What exactly did WW2 in Europe Accomplish?

Discussion in 'WW2 General' started by carbonlifeform, Jul 22, 2009.

  1. carbonlifeform

    carbonlifeform New Member

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    I created this thread as an exercise in the futility of war, even when it's necessary. I also run the risk of offending a great many people which is NOT my intention at all. Please understand that this post in NO way is meant to diminish nor belittle the extraordinary sacrifices far too many people made.
    Which brings me to my point. All those people died or were wounded for pretty much nothing. When you stop and think about it, the only thing that got accomplished was, part of Europe was liberated from an evil SOB while the other half was taken over by an even more evil SOB. Millions of people got to trade Hitler for Stalin. Stalin killed way more people than Hitler could dream of, including millions of his own countrymen. The difference between the two, and why Hitler is demonized so much more is, with typical Teutonic thoroughness, Hitler had his atrocities documented, Stalin didn't.
    But try and tell the people from Poland and Austria and Czechoslovakia et al that the "good guys" won the war in Europe.
    When this thought first occurred to me several years ago, it saddened me deeply. To think that all that suffering, all that death seems to have been in vain.
    And so, we must always remember that, the enemy of our enemy, isn't necessarily our friend.
     
  2. Amsel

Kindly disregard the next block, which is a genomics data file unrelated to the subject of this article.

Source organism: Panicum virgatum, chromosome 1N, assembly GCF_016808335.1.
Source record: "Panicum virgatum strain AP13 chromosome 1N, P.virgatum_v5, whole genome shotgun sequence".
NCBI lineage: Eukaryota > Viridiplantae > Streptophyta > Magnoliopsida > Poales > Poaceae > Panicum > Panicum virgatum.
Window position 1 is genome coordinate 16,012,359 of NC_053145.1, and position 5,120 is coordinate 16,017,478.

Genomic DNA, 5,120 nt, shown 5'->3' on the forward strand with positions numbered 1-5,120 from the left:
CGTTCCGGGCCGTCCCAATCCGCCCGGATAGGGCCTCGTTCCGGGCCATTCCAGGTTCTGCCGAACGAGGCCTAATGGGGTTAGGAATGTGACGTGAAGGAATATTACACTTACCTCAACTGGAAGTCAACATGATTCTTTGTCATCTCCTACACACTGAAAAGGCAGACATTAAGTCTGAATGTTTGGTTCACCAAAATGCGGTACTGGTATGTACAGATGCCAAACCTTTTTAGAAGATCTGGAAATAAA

Amsel Active Member

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    This may sound crazy or even too difficult to achieve, but the Western Allies should have pushed the Soviets back to Russia in 1945. The Eastern Europeans were sacrificed to save the west. The Red Army gave everything it could to sack Berlin and were in a weakened state.
     
  3. carbonlifeform

    carbonlifeform New Member

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    That's exactly what Patton wanted to do and Churchill too for that matter. They both knew the communists were up to no good before it was even over.
     
  4. michaelmaltby

    michaelmaltby Well-Known Member

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    "...the Red Army gave everything it could to sack Berlin and were in a weakened state..."

    AMSTEL, the facts really don't bear that out. Within a few short months the Soviets were able to shift masses of seasoned troops from Poland and East Prussia to the Far East and launch operation August Storm. The troops were moved by train at night, the tanks, big guns and heavy equipment came directly to the east from factories in the east - leaving all the original equipment in the west - in the west. August Storm was a massive operation that was executed superbly. Not the performance of a nation and economic/political system on the ropes - as you suggest.

    MM
     
  5. trackend

    trackend Active Member

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    Its easy to say 60 years later they should have pushed on though the soviets, the world had been fighting for 6 years some in China longer still. It was over everyone was worn out Industry shot financially the cofers were empty for most nations, home was calling , A stop point had been reached and a victory achieved it was enough for everyone, except for a few and they had not be doing the fighting and dying rather telling others to do it for them.
     
  6. davebender

    davebender Well-Known Member